Blinken warned lawmakers Azerbaijan may invade Armenia in coming weeks
He also said State isn’t planning to renew a long-standing waiver that allows the U.S. to provide military assistance to Baku.
Secretary of State Antony Blinken warned a small group of lawmakers last week that his department is tracking the possibility that Azerbaijan could soon invade Armenia, according to two people familiar with the conversation.
The call indicates the depth of concern in the administration about Azerbaijan’s operations against a breakaway region in the west of the country and the possibility of the conflict spreading.
Azerbaijiani President Ilham Aliyev has previously called on Armenia to open a “corridor” along its southern border, linking mainland Azerbaijan to an exclave that borders Turkey and Iran. Aliyev has threatened to solve the issue “by force.”
In an Oct. 3 phone call, lawmakers pressed Blinken on possible measures against Aliyev in response to his country’s invasion of the Nagorno-Karabakh region in September, the people said, who were granted anonymity to discuss the sensitive call.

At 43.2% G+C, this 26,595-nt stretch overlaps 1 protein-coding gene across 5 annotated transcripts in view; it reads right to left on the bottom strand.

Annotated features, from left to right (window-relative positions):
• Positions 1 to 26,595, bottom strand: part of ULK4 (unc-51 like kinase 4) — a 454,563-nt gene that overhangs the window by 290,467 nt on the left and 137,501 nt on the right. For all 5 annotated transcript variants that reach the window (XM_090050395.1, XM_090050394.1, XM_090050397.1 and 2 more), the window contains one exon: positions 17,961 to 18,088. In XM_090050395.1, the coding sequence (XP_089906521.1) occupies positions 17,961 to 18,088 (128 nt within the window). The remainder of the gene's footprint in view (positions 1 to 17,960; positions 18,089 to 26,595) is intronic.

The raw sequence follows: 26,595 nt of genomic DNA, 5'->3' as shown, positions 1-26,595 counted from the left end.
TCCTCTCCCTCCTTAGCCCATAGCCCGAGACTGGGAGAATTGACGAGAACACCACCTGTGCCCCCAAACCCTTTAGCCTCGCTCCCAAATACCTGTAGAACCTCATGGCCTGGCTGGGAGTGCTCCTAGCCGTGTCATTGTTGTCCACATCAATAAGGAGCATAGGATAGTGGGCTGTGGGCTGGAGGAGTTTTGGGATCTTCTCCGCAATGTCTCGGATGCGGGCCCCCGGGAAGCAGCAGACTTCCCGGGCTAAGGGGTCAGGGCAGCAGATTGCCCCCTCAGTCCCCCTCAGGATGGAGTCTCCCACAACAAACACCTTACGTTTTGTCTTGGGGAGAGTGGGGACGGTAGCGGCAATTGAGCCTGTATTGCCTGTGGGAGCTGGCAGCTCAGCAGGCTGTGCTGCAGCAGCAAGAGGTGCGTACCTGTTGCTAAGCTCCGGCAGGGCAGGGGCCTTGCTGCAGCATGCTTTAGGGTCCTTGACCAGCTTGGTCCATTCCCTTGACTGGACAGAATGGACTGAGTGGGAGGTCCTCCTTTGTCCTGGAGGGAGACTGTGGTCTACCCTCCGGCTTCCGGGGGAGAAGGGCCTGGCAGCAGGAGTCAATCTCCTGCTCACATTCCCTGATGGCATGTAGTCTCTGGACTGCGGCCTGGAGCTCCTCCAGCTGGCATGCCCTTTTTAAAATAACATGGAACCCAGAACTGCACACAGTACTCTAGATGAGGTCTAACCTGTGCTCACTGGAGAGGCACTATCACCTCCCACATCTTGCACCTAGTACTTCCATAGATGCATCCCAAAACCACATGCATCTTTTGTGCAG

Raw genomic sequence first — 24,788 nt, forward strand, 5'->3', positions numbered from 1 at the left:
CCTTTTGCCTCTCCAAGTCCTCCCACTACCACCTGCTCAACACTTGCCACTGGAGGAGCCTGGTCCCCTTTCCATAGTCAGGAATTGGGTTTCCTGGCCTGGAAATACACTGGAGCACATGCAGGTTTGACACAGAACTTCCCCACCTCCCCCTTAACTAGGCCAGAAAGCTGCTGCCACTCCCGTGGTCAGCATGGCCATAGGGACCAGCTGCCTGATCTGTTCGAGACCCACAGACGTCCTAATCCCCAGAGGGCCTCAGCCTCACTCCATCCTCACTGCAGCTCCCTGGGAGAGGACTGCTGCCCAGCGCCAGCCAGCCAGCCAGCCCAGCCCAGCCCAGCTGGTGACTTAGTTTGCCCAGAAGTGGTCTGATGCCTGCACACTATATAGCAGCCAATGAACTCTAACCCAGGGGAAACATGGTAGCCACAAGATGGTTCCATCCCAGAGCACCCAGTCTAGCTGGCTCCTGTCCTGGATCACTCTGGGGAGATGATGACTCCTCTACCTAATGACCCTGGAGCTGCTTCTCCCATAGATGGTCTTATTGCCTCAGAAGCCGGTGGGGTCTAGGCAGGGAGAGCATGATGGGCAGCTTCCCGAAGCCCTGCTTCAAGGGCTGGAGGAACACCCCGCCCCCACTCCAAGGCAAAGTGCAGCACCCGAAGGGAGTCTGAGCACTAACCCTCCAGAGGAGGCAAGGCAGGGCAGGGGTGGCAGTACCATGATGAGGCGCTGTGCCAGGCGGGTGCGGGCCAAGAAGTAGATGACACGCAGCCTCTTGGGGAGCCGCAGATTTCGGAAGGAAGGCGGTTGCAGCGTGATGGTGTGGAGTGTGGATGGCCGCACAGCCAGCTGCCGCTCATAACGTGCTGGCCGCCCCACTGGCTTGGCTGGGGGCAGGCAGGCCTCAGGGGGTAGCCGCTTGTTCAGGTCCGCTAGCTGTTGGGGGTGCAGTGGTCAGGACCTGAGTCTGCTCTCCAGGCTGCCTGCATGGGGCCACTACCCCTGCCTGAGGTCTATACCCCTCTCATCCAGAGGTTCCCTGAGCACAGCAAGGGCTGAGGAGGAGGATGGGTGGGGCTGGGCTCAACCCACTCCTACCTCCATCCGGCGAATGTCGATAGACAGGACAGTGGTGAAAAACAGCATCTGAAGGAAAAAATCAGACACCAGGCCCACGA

Blinken responded that the State Department was looking at avenues to hold Azerbaijan accountable and isn’t planning to renew a long-standing waiver that allows the U.S. to provide military assistance to Baku. He added that State saw a possibility that Azerbaijan would invade southern Armenia in the coming weeks.
Still, Blinken expressed confidence about ongoing diplomatic talks between Armenia and Azerbaijan to the Democratic lawmakers, among them Reps. Nancy Pelosi and Anna Eshoo of California, and Frank Pallone of New Jersey.
Two additional people confirmed that a briefing happened on the situation in Azerbaijan, but did not provide details.
In a statement, the State Department declined to comment on the call, but emphasized the department’s commitment to “Armenia’s sovereignty and territorial integrity” and resolving conflict through “direct talks.”
The decision to hold off on renewing the waiver is also telling. Every year since since 2002, the U.S. has issued the waiver, allowing it to sidestep a provision of the Freedom Support Act that bars the U.S. from providing military assistance to Azerbaijan in light of its ongoing territorial disputes with Armenia. The waiver lapsed in June and State had previously provided no explanation as to why it hadn’t yet requested a renewal
We remind our readers that publication of articles on our site does not mean that we agree with what is written. Our policy is to publish anything which we consider of interest, so as to assist our readers in forming their opinions. Sometimes we even publish articles with which we totally disagree, since we believe it is important for our readers to be informed on as wide a spectrum of views as possible.